Mental Health Panel | South Dakota Focus
During the May episode of South Dakota Focus, host Jackie Hendry discussed youth mental health trends with a panel of local experts. The discussion closed with a review of additional resources for parents and other adults who want to support the kids and teens in their life.
Jackie Hendry: “For those adults that are listening and want to understand what they might be looking for that is outside the realm of normal teenage thoughts and feelings. What passes that threshold into something that is a cause for concern and intervention? Or any other additional resources that you would like to highlight kind of your closing thoughts. Dr. Jackmon, we’ll start with you.”
Wallace Jackmon, PhD, Clinical Psychologist with Avera Medical Group: “They can find resources on National Alliance of Mental Health, on NAMI. SAMHSA, the substance abuse mental health government agency. They can find resources there. Obviously, reaching out to any clinicians or Avera can be of benefit. I think there's multiple directions folks can go with that.
But as far as parents [and] what things that they should be looking for. I mean, obviously, depression--when we look at depression, there's nine symptoms of depression and one of those is suicidal ideation, but there's eight other symptoms. And that includes but is not limited to, you know, their concentration is off. Their eating/sleeping patterns are different. Their self-esteem is decreasing. They're more irritable or moody. Those would be the kinds of things that folks might want to look for from an adult perspective for their children.”
Jackie Hendry: “Dr. Oyen?”
Kari Oyen, PhD, Director of School Psychology Program at USD: “First of all, you know, echoing what Dr. Jackmon says, I think it's the combination of like irritability, but then also, you know, if we are doing a lot of withdrawal. Or maybe a hallmark that I would hear from a lot of parents is like, ‘my son or daughter loved to do…’ whatever it is. Maybe it's football or, ‘I was in the art club. I was thriving in that environment,’ and now 'I can't even get them to leave their room.' Or, ‘something that I once had pleasure in I've really lost pleasure in it.’ And I think that that is a hallmark of something else going on.
Now to touch on some of the things related to social media. One of the things that can be such a protective factor for teens is really having someone to help you make sense out of all this. So, first of all, perhaps we can try to limit some of the doom-scrolling, which is endless hours of scrolling, scrolling, scrolling content. But also having space and time to connect with your teen to help them make sense out of what they're seeing and help them to, you know, maybe make a distinction between perception and reality. So we can try to have some of those conversations.
And the other thing I would say to parents is don't be afraid to have these conversations.
I think sometimes we fear our own fear response to our children having a hard time, [and that] can make it very difficult to have these conversations. But if we come to our kids as calm regulated adults saying that we want to help you, you'd be surprised at how much progress we can make.Kari Oyen, PhD
I guess more than anything, I think it's great to get comfortable talking about these things. If you want some tips or some conversation starters, South Dakota Suicide Prevention has great resources for you to talk to your teens about some of these things that can feel a little scary, but don't be afraid to have the conversation because sometimes it feels like we don't have it that it'll go away. I think that that's not serving our children as well as just talking about it.”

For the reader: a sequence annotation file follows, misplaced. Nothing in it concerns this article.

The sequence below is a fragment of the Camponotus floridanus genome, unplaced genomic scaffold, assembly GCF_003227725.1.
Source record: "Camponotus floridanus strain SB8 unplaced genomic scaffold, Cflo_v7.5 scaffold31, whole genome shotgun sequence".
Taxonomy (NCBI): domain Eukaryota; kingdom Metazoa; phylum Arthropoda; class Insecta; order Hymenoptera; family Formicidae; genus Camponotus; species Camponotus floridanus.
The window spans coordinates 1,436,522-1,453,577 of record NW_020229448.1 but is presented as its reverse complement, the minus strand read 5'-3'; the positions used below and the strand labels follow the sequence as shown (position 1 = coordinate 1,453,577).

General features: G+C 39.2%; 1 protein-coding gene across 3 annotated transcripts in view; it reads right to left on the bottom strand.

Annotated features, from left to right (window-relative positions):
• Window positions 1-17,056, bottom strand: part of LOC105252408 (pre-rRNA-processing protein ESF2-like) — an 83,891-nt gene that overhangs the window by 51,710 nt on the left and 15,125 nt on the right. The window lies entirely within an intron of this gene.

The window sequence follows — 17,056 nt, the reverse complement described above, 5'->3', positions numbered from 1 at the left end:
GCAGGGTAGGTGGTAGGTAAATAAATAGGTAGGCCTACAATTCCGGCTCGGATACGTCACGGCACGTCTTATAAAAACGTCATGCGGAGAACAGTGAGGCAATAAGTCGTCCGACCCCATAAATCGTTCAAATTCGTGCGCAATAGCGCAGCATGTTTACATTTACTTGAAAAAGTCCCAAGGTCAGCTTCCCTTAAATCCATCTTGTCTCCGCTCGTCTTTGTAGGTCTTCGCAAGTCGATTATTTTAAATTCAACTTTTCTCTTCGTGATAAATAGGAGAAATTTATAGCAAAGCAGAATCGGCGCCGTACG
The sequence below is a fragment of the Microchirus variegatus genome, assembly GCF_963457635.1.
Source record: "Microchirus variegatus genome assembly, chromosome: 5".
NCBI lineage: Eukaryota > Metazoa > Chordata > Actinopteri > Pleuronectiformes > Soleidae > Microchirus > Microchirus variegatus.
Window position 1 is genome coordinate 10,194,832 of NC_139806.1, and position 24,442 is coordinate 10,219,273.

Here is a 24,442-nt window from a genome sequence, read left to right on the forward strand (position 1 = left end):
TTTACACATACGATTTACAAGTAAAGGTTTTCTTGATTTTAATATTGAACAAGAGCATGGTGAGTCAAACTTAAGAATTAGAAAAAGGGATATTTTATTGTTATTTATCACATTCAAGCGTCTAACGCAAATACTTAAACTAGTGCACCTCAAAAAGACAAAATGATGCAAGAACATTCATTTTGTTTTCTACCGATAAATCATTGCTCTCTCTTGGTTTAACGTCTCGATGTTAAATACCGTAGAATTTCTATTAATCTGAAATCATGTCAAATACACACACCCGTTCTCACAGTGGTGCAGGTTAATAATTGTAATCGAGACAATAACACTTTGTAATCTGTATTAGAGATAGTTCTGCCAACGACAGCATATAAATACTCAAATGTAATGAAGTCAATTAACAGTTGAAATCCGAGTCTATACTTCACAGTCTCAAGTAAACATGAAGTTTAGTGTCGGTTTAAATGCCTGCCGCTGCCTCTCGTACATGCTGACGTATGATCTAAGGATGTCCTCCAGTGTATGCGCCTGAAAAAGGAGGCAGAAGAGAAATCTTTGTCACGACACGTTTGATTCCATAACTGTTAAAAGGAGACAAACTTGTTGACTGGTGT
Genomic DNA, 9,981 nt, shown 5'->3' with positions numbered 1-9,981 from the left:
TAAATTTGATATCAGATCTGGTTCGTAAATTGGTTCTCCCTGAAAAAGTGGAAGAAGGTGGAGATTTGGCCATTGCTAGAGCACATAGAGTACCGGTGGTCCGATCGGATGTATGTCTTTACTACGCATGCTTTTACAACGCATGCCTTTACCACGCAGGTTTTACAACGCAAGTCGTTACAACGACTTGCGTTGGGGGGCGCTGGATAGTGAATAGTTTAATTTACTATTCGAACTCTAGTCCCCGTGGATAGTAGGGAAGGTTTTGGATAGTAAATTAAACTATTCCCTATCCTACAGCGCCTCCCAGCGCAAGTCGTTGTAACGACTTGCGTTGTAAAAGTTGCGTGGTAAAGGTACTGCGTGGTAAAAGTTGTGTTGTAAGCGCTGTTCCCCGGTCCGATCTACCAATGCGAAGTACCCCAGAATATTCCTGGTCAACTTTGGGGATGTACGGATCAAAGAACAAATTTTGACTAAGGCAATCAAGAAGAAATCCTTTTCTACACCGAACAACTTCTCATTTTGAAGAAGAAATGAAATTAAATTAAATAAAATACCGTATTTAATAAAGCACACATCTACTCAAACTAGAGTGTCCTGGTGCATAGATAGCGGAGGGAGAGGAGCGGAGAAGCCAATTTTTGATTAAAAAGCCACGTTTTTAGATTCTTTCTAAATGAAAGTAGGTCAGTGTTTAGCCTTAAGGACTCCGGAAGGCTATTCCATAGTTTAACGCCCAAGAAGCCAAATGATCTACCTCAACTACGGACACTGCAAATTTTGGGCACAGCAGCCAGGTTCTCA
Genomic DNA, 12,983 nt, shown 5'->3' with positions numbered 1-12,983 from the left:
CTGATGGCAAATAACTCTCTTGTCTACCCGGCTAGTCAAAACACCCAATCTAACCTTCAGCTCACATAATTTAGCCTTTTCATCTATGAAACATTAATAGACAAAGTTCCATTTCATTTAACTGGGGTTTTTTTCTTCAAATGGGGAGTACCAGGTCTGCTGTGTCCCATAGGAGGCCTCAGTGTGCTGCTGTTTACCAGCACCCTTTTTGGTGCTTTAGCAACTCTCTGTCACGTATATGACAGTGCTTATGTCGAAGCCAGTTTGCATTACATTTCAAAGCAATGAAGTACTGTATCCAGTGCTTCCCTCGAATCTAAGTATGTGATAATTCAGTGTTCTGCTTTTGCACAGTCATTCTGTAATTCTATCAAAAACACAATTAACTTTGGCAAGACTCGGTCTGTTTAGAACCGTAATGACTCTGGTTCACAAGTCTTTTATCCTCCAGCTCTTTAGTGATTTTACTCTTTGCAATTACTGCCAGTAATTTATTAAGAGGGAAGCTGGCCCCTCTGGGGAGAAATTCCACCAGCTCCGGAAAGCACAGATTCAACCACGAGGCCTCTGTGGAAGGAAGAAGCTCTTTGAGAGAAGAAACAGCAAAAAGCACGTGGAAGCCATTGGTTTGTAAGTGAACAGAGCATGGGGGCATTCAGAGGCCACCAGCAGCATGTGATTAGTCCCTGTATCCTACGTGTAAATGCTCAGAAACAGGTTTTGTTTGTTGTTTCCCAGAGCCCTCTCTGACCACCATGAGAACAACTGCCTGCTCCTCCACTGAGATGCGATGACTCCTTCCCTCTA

Jackie Hendry: “Erik Muckey, how would you like to close?”
Erik Muckey, CEO of Lost & Found: “More and more the biggest thing that we see, especially in the work that we do with peer mentorship, is that folks just may not always feel confident and equipped to have that conversation. And so what we try to offer is, you know, echoing Dr. Oyen, we’re a member of the suicide prevention work group for the State of South Dakota. So very much echo that, please go to the South Dakota Suicide Prevention website, you'll have a lot of resources to carry. From Lost & Found, we have a little framework that we use to say ‘we want to talk about mental health, use your EARS: engage, attend, reinforce, and see.’ Getting people into that behavior, understanding how do you have the conversation, but most importantly, how do you listen to somebody and give them that reinforcement and that ability to seek help? It's attached to the Let's Talk About Mental Health Guide that we share…
But then also on the hard end of that spectrum where you see folks experiencing suicide loss, there's a lot of resources in the community. And as a partner in that space, we really work closely with our partners in the eastern half of South Dakota with the Helpline Center and their support groups, which are now becoming more statewide available. Also the Front Porch Coalition in the Black Hills. Lost & Found offers as a program specifically focused at financial assistance for suicide loss survivors called Survivors Joining for Hope…It's open to anybody and most importantly we offer that direct sort of wraparound resource for a family to say if we're in the middle of suicide loss and a little bit of the crisis that goes along with it. We're happy to help be a connector to other resources in the community. So no matter what side of the spectrum you are in terms of mental health, suicide risk and suicide loss, we might have something for you.”
Additional Resources for Parents and Schools
Kari Oyen provided links to some additional resources following our panel conversation.